By Theresa King
Films with animal leads are meant to attract animal lovers, so when the mistreatment of them is accused during production of the film, it leads to controversy.
On Jan. 18, TMZ leaked footage from on-set during the filming of “A Dog’s Purpose,” based on W. Bruce Cameron’s best-selling novel, showing a dog appearing to nearly drown during a stunt. In the video, the German Shepherd, supplied and handled by Birds & Animals Unlimited, is allegedly forced into raging waters and later submerged underwater, apparently struggling.
Almost immediately, filmmakers claimed the clip was edited to make it appear that the animal was in more danger than it truly was. The film’s producer, Gavin Polone, said in an interview with The Hollywood Reporter that he reviewed all footage from the incident and determined that it was not the water that frightened the dog, but a change in position.
“In footage of the rehearsal for the scene, you can see the dog not only unafraid of the water but desperate to jump in,” Polone said. “The dog did the scene in rehearsal without problem, though it was from the left side of the pool, not the right side, which is where the dog is in the TMZ video.
“Before the first real take, the handlers were asked to change the start point of the dog from the left side, where he had rehearsed, to the right side. That, evidentially, is what caused him to be spooked. When the dog didn’t want to do the scene from the new position, they cut, though not soon enough, and then went back to the original position. The dog was comfortable and went in on his own and they shot the scene.”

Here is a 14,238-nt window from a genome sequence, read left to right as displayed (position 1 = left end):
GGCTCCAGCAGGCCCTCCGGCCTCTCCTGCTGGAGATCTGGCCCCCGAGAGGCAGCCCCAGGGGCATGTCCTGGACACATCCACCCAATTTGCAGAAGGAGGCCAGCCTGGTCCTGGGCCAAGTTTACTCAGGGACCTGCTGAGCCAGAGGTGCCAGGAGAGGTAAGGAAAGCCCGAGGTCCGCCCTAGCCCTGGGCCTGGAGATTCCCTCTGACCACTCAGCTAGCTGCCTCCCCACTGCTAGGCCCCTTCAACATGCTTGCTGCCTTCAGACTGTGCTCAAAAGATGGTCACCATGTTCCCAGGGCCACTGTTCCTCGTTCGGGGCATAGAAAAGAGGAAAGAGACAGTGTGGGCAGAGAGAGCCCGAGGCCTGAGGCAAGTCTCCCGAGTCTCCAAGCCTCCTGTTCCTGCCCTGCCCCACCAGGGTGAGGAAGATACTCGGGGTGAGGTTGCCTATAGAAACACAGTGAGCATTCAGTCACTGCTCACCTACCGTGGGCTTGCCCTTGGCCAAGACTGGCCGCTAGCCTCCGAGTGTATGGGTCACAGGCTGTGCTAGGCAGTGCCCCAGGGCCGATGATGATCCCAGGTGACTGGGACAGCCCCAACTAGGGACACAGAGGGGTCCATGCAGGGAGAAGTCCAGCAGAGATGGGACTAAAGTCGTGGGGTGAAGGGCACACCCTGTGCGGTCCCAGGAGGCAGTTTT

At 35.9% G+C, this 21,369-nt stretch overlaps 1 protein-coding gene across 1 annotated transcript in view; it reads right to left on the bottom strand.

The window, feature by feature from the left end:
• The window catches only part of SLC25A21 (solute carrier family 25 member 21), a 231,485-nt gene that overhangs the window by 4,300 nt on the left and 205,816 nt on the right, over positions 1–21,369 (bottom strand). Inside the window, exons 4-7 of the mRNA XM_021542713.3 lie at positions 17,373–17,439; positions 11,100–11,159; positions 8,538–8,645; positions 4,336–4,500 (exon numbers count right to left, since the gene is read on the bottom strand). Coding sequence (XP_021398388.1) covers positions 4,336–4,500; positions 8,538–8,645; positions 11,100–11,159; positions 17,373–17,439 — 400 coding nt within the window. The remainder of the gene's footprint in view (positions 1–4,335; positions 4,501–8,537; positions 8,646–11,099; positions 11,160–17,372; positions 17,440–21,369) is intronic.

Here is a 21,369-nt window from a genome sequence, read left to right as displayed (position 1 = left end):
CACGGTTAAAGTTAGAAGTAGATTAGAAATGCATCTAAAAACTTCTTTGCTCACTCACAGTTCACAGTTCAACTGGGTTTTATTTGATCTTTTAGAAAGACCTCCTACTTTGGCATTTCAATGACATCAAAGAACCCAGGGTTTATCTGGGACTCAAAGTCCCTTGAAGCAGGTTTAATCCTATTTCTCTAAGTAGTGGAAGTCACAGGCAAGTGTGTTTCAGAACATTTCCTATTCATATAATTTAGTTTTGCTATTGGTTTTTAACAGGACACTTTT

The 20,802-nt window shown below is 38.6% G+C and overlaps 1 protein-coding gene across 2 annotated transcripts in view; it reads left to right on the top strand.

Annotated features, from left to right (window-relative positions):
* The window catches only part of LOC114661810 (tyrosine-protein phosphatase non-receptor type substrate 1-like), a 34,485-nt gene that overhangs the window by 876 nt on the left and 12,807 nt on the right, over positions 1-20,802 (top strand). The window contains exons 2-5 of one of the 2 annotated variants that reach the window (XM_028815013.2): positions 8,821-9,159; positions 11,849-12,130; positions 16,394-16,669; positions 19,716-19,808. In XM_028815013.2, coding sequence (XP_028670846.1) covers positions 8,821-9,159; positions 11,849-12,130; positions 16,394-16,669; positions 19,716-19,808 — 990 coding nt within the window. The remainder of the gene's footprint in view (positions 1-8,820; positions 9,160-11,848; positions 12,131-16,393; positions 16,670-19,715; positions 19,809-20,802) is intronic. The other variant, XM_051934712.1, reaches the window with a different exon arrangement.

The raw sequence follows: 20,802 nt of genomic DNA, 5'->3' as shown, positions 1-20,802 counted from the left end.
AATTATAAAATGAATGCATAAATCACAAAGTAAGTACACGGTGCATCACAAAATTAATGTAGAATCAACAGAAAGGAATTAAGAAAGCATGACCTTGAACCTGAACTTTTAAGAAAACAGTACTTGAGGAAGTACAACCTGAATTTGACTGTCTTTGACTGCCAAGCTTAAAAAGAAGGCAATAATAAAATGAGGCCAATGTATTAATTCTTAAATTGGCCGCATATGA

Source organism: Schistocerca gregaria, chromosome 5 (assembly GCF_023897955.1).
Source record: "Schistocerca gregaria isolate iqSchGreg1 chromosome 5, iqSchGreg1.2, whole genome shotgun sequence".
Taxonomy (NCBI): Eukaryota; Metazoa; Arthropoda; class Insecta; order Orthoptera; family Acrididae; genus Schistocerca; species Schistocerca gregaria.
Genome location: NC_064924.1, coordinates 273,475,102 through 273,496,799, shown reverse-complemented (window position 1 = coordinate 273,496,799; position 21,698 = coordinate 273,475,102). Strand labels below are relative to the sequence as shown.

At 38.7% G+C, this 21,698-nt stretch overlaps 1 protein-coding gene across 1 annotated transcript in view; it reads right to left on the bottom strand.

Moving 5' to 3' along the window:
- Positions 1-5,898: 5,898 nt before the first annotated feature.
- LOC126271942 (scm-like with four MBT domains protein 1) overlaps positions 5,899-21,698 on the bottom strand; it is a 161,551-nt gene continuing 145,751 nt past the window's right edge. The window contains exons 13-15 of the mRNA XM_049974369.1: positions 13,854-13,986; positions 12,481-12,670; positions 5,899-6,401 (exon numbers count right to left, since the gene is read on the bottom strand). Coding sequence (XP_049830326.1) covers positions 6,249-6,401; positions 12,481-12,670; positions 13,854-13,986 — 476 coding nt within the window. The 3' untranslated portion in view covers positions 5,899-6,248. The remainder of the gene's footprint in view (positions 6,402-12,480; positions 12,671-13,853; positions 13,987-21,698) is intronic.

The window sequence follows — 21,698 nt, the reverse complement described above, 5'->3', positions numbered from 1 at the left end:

However, animal rights groups have since protested the film’s release and have called for a boycott of the movie. The distributor of the movie, Universal Pictures, canceled the film’s red carpet premiere and promotional press junket, but still released “A Dog’s Purpose” in theaters across the country this past week.
People for the Ethical Treatment of Animals protested the film in front of theaters from New York to Los Angeles, holding signs reading “For dog’s sake, don’t see ‘A Dog’s Purpose’” and “A dog’s purpose isn’t to be a prop.”
“This film was made to appeal to dog lovers,” Lisa Lange, SVP of PETA told The Los Angeles Times. “None of us enjoy seeing a dog tormented the way this dog was in this scene. You can feel and see the dog’s fear and imagine his terror when he was submerged underwater. There is no excuse for this abuse or for the filmmakers defending it.”
Universal Pictures said they maintained “an ethical and safe environment for the animals” during the filming. In an interview before the video was released, Swedish director Lasse Hallstrom said he relied entirely on animal trainers to handle the dogs during filming.
“I can’t really even get involved with the dog because then I interfere with what the trainers are up to,” Hallstrom said. “These dogs and trainers were really smart. They rehearsed for five minutes and could do the most amazing things on short notice.”
Nevertheless, American Humane is investigating the incident caught on video, and the safety representative was placed on leave. According to Forbes, the film “still screened for critics, with mixed reviews, and now the film itself is headed for an $18.7 million opening weekend after a $5.2 million Friday.”
However, the controversy did affect the film’s box office run so far. According to Yahoo Movies, “The film was estimated to make around $19 million dollars for its opening weekend. Before the controversy, it was estimated that A Dog’s Purpose would bring in closer to $25 million, which was decreased to $18 million after the set video was leaked.” With investigations still ongoing and the film’s release happening in theaters across the U.S. and Canada, only time will tell if the movie will be a hit for animal lovers or if the producers barked up the wrong tree.